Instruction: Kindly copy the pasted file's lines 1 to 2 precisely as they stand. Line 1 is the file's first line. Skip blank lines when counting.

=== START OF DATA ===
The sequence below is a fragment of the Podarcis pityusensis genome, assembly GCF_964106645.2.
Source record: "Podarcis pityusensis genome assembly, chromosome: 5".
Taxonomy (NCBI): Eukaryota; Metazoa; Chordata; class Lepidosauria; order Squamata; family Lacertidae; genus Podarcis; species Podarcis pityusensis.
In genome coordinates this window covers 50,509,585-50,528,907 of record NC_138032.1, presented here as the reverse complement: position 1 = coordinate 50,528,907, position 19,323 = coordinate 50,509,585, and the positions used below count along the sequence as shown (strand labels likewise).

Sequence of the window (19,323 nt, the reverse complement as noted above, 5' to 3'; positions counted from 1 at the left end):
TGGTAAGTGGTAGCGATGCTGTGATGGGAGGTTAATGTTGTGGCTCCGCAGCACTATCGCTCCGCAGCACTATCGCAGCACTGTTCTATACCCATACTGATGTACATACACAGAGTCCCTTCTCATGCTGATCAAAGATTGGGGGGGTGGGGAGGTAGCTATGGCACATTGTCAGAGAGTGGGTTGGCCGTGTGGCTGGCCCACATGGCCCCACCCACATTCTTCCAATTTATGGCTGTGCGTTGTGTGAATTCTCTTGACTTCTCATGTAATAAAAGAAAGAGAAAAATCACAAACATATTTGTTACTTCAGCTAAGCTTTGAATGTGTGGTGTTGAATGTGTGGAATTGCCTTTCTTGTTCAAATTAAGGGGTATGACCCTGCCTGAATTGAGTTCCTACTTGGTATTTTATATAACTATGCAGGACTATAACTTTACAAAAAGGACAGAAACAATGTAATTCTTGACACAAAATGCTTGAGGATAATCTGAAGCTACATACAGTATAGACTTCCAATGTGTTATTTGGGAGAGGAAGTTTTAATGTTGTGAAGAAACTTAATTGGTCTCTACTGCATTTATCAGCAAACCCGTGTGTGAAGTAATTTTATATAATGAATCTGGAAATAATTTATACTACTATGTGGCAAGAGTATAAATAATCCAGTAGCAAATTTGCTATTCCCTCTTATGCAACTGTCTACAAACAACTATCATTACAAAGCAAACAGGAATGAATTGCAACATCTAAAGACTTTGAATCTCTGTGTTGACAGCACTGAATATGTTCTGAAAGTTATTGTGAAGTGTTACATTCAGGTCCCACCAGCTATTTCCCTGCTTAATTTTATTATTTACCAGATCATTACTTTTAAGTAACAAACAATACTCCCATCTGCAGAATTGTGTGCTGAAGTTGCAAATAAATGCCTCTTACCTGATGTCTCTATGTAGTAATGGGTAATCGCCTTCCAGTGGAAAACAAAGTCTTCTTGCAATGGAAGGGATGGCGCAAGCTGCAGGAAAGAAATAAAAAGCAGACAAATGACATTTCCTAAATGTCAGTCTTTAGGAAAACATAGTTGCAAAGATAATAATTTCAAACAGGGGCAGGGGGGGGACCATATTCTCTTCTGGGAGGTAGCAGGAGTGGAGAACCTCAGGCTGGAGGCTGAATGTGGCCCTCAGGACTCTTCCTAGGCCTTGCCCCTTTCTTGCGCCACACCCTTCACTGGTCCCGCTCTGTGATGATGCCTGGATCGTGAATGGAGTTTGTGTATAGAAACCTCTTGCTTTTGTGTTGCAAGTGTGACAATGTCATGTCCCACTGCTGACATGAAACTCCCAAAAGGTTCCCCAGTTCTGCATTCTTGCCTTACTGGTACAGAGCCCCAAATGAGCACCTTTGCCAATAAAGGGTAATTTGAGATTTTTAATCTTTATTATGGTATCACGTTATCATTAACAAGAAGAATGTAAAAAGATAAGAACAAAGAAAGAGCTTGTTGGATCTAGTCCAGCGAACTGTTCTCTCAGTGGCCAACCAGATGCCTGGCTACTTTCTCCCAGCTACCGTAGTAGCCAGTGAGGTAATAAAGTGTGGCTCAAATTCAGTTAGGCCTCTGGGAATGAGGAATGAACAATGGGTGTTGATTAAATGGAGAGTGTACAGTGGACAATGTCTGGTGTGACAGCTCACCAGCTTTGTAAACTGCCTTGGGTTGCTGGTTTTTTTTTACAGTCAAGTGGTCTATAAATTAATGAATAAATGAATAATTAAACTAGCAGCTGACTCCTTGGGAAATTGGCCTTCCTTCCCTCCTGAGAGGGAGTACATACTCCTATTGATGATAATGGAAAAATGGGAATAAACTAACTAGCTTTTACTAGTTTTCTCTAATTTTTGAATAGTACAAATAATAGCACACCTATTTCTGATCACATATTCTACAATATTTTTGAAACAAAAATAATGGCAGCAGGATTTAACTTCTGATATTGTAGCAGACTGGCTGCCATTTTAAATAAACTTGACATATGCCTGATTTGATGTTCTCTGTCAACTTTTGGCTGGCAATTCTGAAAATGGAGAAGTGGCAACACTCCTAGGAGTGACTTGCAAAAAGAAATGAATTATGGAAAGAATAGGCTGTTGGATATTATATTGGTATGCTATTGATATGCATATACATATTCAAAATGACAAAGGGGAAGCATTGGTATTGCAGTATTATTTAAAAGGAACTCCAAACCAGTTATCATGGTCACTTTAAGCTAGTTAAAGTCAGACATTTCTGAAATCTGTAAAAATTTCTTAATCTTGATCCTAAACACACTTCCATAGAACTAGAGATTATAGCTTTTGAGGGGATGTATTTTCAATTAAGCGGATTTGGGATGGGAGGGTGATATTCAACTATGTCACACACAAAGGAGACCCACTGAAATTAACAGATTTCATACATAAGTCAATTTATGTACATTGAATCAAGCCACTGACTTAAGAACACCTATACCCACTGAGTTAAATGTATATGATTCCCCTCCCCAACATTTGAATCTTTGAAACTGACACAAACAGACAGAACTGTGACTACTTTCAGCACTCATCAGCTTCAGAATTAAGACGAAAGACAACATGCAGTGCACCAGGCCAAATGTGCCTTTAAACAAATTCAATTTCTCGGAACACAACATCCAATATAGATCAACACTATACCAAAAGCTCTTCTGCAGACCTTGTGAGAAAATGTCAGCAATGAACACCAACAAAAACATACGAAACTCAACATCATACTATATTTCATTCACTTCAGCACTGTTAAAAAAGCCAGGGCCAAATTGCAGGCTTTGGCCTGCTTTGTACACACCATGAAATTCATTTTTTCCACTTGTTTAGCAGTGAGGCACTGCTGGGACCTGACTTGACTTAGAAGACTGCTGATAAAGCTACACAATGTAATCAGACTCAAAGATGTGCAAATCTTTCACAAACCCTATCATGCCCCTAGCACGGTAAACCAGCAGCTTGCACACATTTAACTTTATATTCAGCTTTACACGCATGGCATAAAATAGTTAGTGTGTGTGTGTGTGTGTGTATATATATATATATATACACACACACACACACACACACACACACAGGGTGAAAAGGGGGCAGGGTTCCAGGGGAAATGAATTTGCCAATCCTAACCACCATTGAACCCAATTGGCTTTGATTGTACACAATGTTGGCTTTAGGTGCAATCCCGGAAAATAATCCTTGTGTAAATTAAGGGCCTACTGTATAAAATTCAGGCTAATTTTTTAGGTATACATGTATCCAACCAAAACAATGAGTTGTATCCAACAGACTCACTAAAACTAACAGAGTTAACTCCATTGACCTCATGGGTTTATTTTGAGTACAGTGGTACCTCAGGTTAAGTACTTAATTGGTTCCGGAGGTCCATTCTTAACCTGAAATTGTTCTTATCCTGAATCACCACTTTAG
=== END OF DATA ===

The sequence below is a fragment of the Podarcis pityusensis genome, assembly GCF_964106645.2.
Source record: "Podarcis pityusensis genome assembly, chromosome: 5".